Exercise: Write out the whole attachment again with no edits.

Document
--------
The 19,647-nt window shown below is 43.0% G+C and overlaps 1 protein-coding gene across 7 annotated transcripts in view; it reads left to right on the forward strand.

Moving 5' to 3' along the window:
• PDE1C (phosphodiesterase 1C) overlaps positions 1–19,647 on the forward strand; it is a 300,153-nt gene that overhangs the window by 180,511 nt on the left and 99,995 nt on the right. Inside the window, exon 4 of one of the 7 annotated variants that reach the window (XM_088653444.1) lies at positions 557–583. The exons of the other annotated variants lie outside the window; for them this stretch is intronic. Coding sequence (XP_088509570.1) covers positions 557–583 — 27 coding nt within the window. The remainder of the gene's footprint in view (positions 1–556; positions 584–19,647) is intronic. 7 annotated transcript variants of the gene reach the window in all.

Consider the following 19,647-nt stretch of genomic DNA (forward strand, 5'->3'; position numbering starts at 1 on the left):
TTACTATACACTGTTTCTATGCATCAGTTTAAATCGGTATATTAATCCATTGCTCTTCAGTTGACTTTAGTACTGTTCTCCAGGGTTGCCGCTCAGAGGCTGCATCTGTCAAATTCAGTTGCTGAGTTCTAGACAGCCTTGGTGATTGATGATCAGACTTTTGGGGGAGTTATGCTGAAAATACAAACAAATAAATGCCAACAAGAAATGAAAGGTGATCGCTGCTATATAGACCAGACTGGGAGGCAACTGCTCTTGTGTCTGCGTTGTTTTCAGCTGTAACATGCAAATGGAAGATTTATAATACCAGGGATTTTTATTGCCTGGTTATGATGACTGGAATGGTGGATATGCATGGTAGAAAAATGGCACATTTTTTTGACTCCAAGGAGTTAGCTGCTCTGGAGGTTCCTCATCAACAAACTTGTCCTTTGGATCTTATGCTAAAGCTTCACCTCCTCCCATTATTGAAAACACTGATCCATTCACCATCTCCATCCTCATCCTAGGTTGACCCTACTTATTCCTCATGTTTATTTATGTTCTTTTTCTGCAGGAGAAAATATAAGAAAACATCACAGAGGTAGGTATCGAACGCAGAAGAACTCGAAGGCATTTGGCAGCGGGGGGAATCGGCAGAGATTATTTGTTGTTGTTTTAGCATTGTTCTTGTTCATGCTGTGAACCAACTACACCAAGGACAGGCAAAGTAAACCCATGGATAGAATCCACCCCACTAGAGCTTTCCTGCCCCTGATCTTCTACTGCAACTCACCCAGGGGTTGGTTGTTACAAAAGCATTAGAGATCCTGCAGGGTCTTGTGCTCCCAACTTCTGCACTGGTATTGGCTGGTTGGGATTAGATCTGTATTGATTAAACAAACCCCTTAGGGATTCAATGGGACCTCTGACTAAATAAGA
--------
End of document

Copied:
The 19,647-nt window shown below is 43.0% G+C and overlaps 1 protein-coding gene across 7 annotated transcripts in view; it reads left to right on the forward strand.

Moving 5' to 3' along the window:
• PDE1C (phosphodiesterase 1C) overlaps positions 1–19,647 on the forward strand; it is a 300,153-nt gene that overhangs the window by 180,511 nt on the left and 99,995 nt on the right. Inside the window, exon 4 of one of the 7 annotated variants that reach the window (XM_088653444.1) lies at positions 557–583. The exons of the other annotated variants lie outside the window; for them this stretch is intronic. Coding sequence (XP_088509570.1) covers positions 557–583 — 27 coding nt within the window. The remainder of the gene's footprint in view (positions 1–556; positions 584–19,647) is intronic. 7 annotated transcript variants of the gene reach the window in all.

Consider the following 19,647-nt stretch of genomic DNA (forward strand, 5'->3'; position numbering starts at 1 on the left):
TTACTATACACTGTTTCTATGCATCAGTTTAAATCGGTATATTAATCCATTGCTCTTCAGTTGACTTTAGTACTGTTCTCCAGGGTTGCCGCTCAGAGGCTGCATCTGTCAAATTCAGTTGCTGAGTTCTAGACAGCCTTGGTGATTGATGATCAGACTTTTGGGGGAGTTATGCTGAAAATACAAACAAATAAATGCCAACAAGAAATGAAAGGTGATCGCTGCTATATAGACCAGACTGGGAGGCAACTGCTCTTGTGTCTGCGTTGTTTTCAGCTGTAACATGCAAATGGAAGATTTATAATACCAGGGATTTTTATTGCCTGGTTATGATGACTGGAATGGTGGATATGCATGGTAGAAAAATGGCACATTTTTTTGACTCCAAGGAGTTAGCTGCTCTGGAGGTTCCTCATCAACAAACTTGTCCTTTGGATCTTATGCTAAAGCTTCACCTCCTCCCATTATTGAAAACACTGATCCATTCACCATCTCCATCCTCATCCTAGGTTGACCCTACTTATTCCTCATGTTTATTTATGTTCTTTTTCTGCAGGAGAAAATATAAGAAAACATCACAGAGGTAGGTATCGAACGCAGAAGAACTCGAAGGCATTTGGCAGCGGGGGGAATCGGCAGAGATTATTTGTTGTTGTTTTAGCATTGTTCTTGTTCATGCTGTGAACCAACTACACCAAGGACAGGCAAAGTAAACCCATGGATAGAATCCACCCCACTAGAGCTTTCCTGCCCCTGATCTTCTACTGCAACTCACCCAGGGGTTGGTTGTTACAAAAGCATTAGAGATCCTGCAGGGTCTTGTGCTCCCAACTTCTGCACTGGTATTGGCTGGTTGGGATTAGATCTGTATTGATTAAACAAACCCCTTAGGGATTCAATGGGACCTCTGACTAAATAAGA